New York, NY (Top40 Charts)
Kirkland Snider has released a video for 'Agnus Dei' from her album Mass for the Endangered, released to critical acclaim on New Amsterdam and Nonesuch Records in September
2020. The video by CandyStations, aka Deborah Johnson, is the sixth and final video in the series for the album from the visual artist, following 'Gloria,' 'Credo,' 'Alleluia,' 'Kyrie,' and 'Sanctus/Benedictus.'
"'Agnus Dei' is a culmination of all the visuals thus far, a 'Cathedral of the Cosmos,' honoring and receiving the animal and plant species that no longer find life on Earth sustainable," says Johnson. "The larger theme is that of a tree - a kind of Yggdrasil - an eternal green ash tree in Norse mythology. It stands in the middle of the world, rooted in the earth but reaching to the heavens, the physical/natural embodiment of both realms. In each of these realms, a benevolent lamb is present - starting with a primordial coral core, ascending through roots, totems, trees, skies, and heaven."
Mass for the Endangered, with a libretto by poet/writer Nathaniel
Bellows, is a celebration of, and an elegy for, the natural world—animals, plants, insects, the planet itself—an appeal for greater awareness, urgency, and action. Originally commissioned by Trinity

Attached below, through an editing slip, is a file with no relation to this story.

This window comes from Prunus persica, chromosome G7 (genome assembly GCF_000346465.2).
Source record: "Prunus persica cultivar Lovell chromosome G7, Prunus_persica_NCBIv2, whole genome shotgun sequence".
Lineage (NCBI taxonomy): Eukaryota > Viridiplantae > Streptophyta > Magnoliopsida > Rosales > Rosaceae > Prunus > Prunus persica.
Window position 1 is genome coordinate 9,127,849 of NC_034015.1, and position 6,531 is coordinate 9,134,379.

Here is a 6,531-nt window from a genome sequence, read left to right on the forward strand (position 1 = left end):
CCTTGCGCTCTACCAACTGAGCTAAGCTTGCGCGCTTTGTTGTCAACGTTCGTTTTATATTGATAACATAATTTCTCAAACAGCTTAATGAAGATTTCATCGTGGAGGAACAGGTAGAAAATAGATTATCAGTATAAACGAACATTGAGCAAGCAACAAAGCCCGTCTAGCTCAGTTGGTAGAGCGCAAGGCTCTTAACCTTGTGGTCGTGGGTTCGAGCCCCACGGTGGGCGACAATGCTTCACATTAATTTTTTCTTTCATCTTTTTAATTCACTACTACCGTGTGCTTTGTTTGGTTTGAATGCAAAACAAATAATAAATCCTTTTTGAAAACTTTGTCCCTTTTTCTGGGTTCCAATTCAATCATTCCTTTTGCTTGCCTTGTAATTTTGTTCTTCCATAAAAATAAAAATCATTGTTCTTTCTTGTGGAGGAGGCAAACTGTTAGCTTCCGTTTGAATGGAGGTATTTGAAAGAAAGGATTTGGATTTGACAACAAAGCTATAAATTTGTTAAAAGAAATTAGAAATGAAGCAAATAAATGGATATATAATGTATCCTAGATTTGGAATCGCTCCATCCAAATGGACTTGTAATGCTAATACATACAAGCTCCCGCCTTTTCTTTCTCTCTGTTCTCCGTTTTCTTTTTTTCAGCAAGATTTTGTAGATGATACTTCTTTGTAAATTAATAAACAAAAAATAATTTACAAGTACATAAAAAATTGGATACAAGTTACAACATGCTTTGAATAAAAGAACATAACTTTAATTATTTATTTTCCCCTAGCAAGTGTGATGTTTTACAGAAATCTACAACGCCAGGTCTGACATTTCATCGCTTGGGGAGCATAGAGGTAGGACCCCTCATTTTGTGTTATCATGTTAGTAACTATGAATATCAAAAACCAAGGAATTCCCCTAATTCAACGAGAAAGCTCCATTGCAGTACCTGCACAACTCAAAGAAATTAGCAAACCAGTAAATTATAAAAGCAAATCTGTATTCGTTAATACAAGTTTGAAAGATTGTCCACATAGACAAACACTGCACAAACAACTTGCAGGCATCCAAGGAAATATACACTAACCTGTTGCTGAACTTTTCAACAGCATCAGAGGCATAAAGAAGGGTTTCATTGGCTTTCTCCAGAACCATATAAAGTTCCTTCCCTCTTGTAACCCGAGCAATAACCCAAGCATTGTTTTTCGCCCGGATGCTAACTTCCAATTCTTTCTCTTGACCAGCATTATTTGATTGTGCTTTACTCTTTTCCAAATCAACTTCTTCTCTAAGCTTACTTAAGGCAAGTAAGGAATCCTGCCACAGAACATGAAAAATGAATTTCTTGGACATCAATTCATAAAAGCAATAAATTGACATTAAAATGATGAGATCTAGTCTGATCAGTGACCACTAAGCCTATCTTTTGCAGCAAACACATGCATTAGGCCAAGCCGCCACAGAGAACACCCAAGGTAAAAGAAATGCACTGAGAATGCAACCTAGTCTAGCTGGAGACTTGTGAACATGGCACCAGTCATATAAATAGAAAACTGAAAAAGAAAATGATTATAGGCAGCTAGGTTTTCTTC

Church Wall Street, the recording features the English vocal ensemble Gallicantus conducted by Gabriel Crouch. The New Yorker says it "proclaims Snider's technical command and unerring knack for breahttaking beauty." NPR says: "Through her smart and resplendent exploration of age-old musical formals, Snider's eco-inspired Mass for the Endangered is a blast from the past that resnoates profoundly in the present."
Deborah Johnson, who has previously worked with artists like Sufjan Stevens, eighth blackbird, Bryce Dessner, Nico Muhly, Bang On A Can, and Wilco, presents a unified and distinctive vision to accompany the music of Snider's Mass: the full six videos are viewed as a 'Cathedral of the Cosmos,' honoring and receiving the animal and plant species that no longer find life on Earth sustainable. The videos draw from architectural elements of cathedrals, and grow in complexity with each video.
"One of my favorite aspects of this collaboration has been learning about Deborah's creative process and getting to peek behind-the-scenes at how she makes her art. I was really struck by the thoughtfulness and sensitivity with which her animations inhabit the architecture and pacing of the score," Snider writes in an essay for the Nonesuch Journal on working with Johnson. "Working with Deborah on Mass for the Endangered has been one of the more satisfying and enriching collaborations I've experienced. I love that I don't know what's next to come in this poetic, layered, phantasmagorical story she's creating, and I can't wait to see how it expands and deepens my understanding of the music."